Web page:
Ethical wills confer the additional advantage of strengthening our rapport/relations with our clients. Taking the time and initiative to assist in an estate planning process that focuses on them as a “whole person” will not only make clients feel that they are more than “just another fee.” Doing so may contribute to a more positive estate planning experience, while fostering a positive image of an individual practice, and possibly the profession itself.
Broad in their appeal and application, the attributes of ethical wills are not limited to wills and estates practitioners. The process is gaining increased recognition among corporate clients as well. In fact, many of the top corporations in the United States have already discovered the innumerable ways to profit from ethical wills. This adoption by even the most successful members of the corporate sector, has resulted in a shift of focus among CEO’s and executives. The attitudes and emphasis placed on family, heritage and core values are becoming increasingly more significant and widespread. From Wall Street to Main Street, as the business world is gaining an appreciation of “person behind the employee” approach “to doing business. Lawyers who practice in this area may choose introduce the ethical will concept to their clients, thereby offering an option that many companies have already discovered to be indispensable in promoting a more positive work environment for their employees.
Similarly, Family law attorneys have also begun recognizing the impact ethical wills can have in the often volatile emotions that dominate family law cases. The therapeutic value of divorcing parents (particularly noncustodial), in writing to the children of the marriage, cannot be over emphasized. An ethical will that is drafted to the child/children of divorcing parents can offer tremendous reinforcement of the parent’s love for the child and assurance of the child/children’s absence of fault in the dissolution of the marriage.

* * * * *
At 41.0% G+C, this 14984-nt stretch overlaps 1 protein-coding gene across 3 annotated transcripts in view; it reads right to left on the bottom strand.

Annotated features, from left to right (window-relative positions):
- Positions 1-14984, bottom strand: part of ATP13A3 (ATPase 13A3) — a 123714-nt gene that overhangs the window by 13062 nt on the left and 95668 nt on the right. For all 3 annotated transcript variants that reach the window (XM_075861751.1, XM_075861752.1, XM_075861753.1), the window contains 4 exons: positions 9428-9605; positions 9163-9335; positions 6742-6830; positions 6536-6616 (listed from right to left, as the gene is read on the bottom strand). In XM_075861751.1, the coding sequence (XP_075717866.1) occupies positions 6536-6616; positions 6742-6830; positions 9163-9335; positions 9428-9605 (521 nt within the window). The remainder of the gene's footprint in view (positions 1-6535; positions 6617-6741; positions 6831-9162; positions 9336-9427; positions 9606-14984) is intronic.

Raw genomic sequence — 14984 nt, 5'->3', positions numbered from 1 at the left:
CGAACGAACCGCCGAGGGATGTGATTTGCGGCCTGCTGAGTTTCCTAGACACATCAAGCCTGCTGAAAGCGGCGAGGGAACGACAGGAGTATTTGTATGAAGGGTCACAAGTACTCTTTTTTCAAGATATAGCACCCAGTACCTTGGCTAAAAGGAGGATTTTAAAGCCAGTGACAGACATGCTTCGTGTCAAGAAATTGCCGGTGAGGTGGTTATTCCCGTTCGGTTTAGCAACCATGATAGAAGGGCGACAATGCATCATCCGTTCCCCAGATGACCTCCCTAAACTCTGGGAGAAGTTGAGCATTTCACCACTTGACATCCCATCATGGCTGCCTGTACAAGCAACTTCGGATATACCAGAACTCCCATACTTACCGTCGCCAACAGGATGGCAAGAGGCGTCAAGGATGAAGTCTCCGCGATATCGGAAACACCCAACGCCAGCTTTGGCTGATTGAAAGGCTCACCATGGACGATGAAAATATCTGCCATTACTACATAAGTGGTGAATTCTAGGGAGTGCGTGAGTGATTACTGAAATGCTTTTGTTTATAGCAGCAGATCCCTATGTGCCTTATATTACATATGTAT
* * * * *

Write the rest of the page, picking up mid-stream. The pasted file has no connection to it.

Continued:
With the recent advancement of collaborative law within the family law arena, there is an increasing desire on the part of clients to embrace a more amicable means of obtaining a divorce. When offered as part of the dissolution process, ethical will can be a successful part of that goal.
Finally, ethical wills can serve as a useful tool in the area of ADR, especially in cases involving a relationship-based dispute. The inclusion of ethical wills as a pre-mediation exercise, frequently provides greater clarity to the need to separate the problems from the persons involved. Equipping clients with a means of resolving their issues, while preserving relationships, defuses the animosity, while enhancing the potential for as true “win-win” situation.
In conclusion, whether for yourself, your practice, or for your clients, the integration of ethical wills can prove to be a successful addition to your services, while providing an affirming effect on all who write them.
Patricia Wilhite McCartney is an attorney and mediator from Texas.
Copyright © 2005 – Wyoming State Bar